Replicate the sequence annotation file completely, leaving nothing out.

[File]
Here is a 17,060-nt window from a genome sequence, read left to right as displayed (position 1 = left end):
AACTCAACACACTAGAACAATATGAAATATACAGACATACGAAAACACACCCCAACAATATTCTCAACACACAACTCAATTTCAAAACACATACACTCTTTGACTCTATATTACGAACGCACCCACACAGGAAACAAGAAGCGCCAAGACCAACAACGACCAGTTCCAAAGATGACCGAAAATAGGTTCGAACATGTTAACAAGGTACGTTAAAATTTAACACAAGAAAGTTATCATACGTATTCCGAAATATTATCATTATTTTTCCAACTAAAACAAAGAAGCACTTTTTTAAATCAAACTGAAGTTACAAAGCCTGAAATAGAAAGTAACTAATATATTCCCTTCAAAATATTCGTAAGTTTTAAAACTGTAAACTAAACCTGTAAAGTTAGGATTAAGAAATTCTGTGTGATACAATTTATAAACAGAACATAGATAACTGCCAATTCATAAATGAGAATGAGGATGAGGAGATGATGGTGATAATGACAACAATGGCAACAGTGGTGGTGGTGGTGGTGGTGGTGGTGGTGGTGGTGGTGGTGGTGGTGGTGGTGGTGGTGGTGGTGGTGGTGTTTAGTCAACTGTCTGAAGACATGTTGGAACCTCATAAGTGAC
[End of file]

Here is a 17,060-nt window from a genome sequence, read left to right as displayed (position 1 = left end):
AACTCAACACACTAGAACAATATGAAATATACAGACATACGAAAACACACCCCAACAATATTCTCAACACACAACTCAATTTCAAAACACATACACTCTTTGACTCTATATTACGAACGCACCCACACAGGAAACAAGAAGCGCCAAGACCAACAACGACCAGTTCCAAAGATGACCGAAAATAGGTTCGAACATGTTAACAAGGTACGTTAAAATTTAACACAAGAAAGTTATCATACGTATTCCGAAATATTATCATTATTTTTCCAACTAAAACAAAGAAGCACTTTTTTAAATCAAACTGAAGTTACAAAGCCTGAAATAGAAAGTAACTAATATATTCCCTTCAAAATATTCGTAAGTTTTAAAACTGTAAACTAAACCTGTAAAGTTAGGATTAAGAAATTCTGTGTGATACAATTTATAAACAGAACATAGATAACTGCCAATTCATAAATGAGAATGAGGATGAGGAGATGATGGTGATAATGACAACAATGGCAACAGTGGTGGTGGTGGTGGTGGTGGTGGTGGTGGTGGTGGTGGTGGTGGTGGTGGTGGTGGTGGTGGTGGTGGTGTTTAGTCAACTGTCTGAAGACATGTTGGAACCTCATAAGTGAC